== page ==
1894 Yachting Outfit

I picked up an all-consuming, expensive habit in the past year: historical costuming. I joined The (Im)Propriety Society, a group of historical sewing enthusiasts with an Ottawa-area chapter and we get together in our historical get-up and nerd out on sewing. This past long weekend we had an outing at the Brockville Tall Ships festival where we went for a sailing cruise on the Empire Sandy and posed for a million photos (that’s because everyone looked fabulous). I debuted my 1894 yachting outfit, which I slaved away on for approximately 2 months in the evenings and weekends. I am very pleased with how it turned out. I’m especially proud of achieving the right historical shape and how the skirt drapes so well (thank you flatlining and hair canvas facings). And the gold accents don’t hurt either.

For the dressmakers out there, here are the specs:

Shirtwaist – cotton voile with a swiss dot, finished with bone buttons (and a mother of pearl at the collar), pattern is Truly Victorian Shirtwaist (TV494)

Vest – quilting cotton, flatlined with white cotton and a white cotton lining, bound in white twill tape. Buttons are vintage brass and the anchor embroidery is my own design (based on historical examples) and done in gold thread on my embroidery machine. Pattern is Truly Victorian Ripple Jacket (minus the sleeves) (TV496)

Skirt – quilting cotton flatlined with cotton sheeting and faced with hair canvas, bound with twill tape (which frayed like mad during the day). I designed the pockets based on the same source Bernadette Banner did in her video. Pattern is Butterick 6537.

And of course everything is worn over the proper underpinings (chemise, drawers, corset, corset cover, petticoat). My boots were Oakhill Farm granny boots and the hat is an original Edwardian straw boater from circa 1910.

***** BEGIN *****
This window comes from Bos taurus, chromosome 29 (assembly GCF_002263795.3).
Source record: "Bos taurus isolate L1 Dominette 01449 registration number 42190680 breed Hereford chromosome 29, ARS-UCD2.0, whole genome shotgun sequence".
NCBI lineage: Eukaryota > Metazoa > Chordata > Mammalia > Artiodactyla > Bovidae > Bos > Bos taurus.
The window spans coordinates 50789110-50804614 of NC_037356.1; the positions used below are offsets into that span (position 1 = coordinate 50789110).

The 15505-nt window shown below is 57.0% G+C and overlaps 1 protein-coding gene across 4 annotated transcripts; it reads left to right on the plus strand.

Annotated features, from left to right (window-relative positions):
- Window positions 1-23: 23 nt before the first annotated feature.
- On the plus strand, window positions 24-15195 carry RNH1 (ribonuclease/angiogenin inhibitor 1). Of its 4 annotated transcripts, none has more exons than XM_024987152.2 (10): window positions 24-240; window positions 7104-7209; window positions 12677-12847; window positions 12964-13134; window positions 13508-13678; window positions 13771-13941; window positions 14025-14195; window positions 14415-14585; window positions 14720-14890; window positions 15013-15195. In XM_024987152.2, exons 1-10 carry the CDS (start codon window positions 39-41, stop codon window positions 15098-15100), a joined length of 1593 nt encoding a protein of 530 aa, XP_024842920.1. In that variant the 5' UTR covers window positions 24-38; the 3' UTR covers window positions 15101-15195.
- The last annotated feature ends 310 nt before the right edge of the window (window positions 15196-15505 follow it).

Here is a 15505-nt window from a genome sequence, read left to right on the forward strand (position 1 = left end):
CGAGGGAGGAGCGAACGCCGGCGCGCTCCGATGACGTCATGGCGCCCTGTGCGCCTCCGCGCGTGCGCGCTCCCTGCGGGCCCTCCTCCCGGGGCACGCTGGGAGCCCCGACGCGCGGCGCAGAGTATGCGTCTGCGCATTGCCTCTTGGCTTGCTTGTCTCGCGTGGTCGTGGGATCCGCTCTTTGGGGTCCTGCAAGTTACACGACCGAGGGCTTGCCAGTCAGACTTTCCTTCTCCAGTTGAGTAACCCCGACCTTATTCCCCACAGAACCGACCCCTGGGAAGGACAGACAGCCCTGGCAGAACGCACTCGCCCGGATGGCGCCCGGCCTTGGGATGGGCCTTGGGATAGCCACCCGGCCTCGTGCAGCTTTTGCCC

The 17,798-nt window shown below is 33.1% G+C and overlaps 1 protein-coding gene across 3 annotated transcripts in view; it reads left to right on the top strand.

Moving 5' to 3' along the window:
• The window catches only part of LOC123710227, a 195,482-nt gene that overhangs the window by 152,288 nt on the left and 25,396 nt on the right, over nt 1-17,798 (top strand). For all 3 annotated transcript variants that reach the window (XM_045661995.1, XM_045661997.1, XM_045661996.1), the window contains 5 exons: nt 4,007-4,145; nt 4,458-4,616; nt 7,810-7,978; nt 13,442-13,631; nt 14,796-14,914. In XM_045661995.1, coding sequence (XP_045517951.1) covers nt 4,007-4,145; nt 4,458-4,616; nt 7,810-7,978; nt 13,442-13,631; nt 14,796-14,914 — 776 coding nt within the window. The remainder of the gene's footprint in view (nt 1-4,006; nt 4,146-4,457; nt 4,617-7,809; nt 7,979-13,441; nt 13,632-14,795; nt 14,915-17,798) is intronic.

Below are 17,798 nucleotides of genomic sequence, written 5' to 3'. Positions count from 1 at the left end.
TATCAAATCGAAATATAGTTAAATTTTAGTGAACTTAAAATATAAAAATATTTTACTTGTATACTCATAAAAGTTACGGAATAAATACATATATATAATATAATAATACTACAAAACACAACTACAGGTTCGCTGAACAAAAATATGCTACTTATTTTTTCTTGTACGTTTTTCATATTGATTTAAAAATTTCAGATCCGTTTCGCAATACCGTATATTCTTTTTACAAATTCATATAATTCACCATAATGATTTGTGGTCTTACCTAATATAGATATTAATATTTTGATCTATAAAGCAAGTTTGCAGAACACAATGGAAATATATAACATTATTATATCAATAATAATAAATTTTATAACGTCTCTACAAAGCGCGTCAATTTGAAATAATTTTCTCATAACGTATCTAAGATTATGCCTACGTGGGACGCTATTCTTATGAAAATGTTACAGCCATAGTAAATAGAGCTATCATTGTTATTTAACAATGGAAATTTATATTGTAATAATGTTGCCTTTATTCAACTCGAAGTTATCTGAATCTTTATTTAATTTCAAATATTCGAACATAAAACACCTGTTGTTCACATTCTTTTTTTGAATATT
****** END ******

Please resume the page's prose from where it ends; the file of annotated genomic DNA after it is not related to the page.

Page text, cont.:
Timelapse video

I’ve been wanting to make a timelapse video for years…but it’s always been complicated; first to film with a decent video camera, then find the editing software that will accelerate the frame speed, teach myself film editing, etc. And then the iPhone 6s came along with timelapse built-in! And the app for iMovie is free. How simple it now is! It condensed a two-hour process into 1:37 minutes. Technology is crazy amazing sometimes.

I thought it would be fun to film myself drawing one of my Victorian Ladies. All my illustrations are basically a five-step process: pencil, ink, watercolour and finally pencil crayon with gouache accents. Hopefully you get a sense of that from this video.

music credit: The Cello Song by The Piano Guys

Final illustration

New Year, new illustrations

I had some time over the holidays to work on more illustrations, including a portrait of Florence Welch, the lead singer of Florence and the Machine. I’ve always thought her look was reminiscent of pre-Raphaelite paintings, so here is my homage. I also made an illustration that celebrates the history of printing (yes, my letterpress modelled for this one).